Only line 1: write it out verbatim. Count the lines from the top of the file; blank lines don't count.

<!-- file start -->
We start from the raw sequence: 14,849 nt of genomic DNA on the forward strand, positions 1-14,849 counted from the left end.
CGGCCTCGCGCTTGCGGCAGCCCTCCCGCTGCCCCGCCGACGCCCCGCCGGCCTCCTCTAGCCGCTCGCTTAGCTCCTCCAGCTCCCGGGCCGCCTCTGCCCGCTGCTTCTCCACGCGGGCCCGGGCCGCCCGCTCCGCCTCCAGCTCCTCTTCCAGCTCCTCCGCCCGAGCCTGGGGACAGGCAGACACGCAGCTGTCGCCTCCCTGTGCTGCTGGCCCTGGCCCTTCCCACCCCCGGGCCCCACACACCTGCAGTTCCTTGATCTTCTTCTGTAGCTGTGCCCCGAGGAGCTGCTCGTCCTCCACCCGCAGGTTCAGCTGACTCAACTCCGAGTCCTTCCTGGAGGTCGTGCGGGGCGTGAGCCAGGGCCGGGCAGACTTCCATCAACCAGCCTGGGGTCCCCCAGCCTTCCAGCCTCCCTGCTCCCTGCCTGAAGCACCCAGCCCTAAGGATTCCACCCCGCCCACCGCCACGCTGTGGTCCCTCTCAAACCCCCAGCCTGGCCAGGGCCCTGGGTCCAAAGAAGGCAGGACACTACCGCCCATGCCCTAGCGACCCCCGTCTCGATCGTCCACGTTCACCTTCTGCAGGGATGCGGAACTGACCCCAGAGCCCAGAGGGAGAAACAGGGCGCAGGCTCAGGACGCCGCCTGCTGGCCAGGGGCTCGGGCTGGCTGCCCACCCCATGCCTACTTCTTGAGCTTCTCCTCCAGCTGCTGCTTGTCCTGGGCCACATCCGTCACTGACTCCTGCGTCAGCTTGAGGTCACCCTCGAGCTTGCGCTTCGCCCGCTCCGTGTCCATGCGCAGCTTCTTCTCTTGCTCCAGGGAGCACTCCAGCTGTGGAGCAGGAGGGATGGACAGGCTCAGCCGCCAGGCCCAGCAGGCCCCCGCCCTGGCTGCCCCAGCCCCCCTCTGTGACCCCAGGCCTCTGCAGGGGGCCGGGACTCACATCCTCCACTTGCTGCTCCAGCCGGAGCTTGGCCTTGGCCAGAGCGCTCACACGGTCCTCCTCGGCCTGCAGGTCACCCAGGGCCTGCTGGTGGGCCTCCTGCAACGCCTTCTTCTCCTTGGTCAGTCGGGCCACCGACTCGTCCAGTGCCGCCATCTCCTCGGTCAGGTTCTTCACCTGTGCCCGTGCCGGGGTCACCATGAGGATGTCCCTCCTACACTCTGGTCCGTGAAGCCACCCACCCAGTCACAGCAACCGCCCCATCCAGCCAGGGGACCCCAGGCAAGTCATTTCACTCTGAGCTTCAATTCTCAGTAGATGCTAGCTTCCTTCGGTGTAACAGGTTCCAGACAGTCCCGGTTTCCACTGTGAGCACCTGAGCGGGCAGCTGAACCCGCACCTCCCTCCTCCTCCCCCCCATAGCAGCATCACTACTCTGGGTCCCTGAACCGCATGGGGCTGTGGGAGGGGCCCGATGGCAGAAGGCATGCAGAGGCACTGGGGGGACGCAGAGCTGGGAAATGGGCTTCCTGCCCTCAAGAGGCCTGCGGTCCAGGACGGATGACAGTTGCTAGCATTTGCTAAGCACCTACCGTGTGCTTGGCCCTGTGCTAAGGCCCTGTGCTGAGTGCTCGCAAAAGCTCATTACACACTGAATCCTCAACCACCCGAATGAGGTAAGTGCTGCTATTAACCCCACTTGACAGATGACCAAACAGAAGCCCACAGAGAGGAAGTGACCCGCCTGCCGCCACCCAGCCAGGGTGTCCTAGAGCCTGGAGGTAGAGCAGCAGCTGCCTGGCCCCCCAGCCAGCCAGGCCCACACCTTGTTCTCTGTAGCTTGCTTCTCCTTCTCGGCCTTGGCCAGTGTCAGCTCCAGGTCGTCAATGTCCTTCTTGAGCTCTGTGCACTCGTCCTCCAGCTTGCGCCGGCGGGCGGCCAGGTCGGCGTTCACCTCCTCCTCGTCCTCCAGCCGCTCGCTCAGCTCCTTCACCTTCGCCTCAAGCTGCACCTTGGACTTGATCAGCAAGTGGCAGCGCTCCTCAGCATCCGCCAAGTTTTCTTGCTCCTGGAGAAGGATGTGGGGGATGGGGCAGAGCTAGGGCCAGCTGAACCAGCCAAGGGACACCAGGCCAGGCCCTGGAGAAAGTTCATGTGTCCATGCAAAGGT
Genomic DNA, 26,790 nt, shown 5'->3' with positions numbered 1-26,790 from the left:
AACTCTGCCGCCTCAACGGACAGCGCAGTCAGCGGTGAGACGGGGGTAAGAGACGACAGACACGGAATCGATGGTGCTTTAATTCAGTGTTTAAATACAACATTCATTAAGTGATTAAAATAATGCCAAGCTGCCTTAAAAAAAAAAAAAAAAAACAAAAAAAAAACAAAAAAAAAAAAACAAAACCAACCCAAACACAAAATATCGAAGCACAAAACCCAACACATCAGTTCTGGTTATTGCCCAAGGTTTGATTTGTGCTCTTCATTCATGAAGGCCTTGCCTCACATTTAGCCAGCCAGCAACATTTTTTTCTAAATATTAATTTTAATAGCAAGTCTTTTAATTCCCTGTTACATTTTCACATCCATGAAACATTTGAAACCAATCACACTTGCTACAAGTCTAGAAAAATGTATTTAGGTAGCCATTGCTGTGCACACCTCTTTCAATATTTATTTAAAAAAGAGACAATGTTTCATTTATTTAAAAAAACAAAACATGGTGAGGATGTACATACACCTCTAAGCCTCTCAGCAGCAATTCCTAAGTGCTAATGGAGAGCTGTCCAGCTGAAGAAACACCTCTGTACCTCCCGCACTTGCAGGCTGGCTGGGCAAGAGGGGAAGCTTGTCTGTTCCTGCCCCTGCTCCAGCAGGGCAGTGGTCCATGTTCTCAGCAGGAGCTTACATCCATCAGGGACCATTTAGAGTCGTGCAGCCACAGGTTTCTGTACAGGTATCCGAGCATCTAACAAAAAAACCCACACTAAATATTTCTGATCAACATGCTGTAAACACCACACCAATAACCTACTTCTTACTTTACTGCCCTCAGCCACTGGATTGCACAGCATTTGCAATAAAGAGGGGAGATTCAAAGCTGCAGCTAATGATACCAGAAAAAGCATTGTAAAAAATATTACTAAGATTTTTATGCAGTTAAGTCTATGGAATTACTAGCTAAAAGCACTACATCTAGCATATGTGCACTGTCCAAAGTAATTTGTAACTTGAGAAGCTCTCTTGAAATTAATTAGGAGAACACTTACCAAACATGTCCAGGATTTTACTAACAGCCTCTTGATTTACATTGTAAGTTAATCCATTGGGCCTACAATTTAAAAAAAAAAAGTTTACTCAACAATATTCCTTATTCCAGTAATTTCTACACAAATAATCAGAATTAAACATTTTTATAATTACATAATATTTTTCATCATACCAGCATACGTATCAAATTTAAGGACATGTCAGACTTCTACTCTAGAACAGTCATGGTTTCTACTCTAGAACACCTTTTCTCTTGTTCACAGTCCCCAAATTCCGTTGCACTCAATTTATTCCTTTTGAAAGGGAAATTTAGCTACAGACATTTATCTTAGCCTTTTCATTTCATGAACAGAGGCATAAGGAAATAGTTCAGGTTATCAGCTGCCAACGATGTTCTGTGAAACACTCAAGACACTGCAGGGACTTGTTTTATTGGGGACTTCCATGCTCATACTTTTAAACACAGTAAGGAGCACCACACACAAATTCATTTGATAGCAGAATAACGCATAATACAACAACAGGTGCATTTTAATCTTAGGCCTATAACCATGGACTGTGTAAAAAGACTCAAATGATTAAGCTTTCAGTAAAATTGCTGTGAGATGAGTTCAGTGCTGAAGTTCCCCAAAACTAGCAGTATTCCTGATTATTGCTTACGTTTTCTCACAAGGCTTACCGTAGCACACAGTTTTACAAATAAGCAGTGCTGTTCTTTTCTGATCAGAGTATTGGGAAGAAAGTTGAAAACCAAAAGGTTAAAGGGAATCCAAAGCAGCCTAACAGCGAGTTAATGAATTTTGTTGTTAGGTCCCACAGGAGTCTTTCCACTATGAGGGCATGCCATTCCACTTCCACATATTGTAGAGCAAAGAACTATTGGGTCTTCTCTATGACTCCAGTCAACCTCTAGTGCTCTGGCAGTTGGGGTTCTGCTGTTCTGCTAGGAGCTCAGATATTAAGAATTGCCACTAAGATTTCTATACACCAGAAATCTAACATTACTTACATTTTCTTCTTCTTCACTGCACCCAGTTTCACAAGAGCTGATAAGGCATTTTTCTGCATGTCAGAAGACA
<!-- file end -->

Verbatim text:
We start from the raw sequence: 14,849 nt of genomic DNA on the forward strand, positions 1-14,849 counted from the left end.